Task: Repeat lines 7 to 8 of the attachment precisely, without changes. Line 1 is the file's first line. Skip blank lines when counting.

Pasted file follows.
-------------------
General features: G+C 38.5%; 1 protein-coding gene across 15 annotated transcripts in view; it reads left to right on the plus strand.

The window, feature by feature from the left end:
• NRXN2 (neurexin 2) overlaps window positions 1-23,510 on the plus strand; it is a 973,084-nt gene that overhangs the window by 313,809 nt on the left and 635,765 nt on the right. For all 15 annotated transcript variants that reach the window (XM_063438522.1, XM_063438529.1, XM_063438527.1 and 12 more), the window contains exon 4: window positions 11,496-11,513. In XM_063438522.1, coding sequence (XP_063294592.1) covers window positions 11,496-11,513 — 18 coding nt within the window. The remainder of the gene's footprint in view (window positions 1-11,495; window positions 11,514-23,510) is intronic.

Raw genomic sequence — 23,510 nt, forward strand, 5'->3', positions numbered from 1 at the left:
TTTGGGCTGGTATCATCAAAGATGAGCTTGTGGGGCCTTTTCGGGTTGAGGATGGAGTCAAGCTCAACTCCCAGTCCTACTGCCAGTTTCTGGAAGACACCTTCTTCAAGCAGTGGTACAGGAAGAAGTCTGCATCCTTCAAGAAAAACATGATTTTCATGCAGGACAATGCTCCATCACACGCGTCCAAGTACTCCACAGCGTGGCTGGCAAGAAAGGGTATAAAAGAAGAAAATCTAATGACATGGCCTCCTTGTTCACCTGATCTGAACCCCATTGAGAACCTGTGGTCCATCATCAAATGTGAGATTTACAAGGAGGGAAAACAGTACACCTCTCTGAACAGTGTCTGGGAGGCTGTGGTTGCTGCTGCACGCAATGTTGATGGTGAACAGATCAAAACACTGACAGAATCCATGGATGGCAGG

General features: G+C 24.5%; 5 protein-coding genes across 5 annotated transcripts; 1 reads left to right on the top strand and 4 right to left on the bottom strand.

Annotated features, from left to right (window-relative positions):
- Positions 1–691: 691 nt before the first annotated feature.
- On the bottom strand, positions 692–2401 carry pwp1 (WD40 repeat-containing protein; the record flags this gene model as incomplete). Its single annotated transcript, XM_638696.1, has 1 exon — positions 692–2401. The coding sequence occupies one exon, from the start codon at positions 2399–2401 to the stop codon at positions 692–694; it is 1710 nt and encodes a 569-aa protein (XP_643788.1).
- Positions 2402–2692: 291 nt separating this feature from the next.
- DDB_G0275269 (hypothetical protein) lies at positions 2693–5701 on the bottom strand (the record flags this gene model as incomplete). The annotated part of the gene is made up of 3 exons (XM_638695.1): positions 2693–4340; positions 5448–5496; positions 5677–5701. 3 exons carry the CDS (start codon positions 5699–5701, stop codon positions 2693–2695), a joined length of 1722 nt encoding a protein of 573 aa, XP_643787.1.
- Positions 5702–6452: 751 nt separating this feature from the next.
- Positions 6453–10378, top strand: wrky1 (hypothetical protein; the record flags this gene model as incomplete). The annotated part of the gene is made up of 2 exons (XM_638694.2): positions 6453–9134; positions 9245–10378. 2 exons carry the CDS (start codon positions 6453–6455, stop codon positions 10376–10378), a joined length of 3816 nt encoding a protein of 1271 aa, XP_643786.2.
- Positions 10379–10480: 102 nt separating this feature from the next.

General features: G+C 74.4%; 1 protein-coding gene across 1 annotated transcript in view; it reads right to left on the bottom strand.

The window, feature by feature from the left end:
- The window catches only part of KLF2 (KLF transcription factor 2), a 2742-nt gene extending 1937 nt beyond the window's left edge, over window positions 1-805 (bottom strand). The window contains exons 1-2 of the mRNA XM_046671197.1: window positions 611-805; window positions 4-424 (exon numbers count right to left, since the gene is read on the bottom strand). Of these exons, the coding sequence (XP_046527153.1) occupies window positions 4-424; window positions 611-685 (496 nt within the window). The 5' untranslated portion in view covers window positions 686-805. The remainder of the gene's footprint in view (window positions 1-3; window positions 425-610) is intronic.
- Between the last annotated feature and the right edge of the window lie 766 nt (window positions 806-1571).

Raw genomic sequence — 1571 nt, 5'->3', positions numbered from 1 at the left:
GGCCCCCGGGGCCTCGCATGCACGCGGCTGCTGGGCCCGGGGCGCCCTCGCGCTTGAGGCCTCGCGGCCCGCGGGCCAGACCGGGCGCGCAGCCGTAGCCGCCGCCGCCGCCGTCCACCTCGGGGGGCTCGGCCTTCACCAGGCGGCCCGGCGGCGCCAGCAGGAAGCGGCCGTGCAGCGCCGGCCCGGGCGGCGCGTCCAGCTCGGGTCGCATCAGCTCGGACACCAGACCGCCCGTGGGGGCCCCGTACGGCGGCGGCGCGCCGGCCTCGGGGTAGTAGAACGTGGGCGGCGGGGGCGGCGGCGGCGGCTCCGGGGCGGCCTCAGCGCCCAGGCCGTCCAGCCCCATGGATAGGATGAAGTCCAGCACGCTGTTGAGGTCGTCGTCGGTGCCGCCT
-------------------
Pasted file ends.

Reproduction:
Annotated features, from left to right (window-relative positions):
- Positions 1–691: 691 nt before the first annotated feature.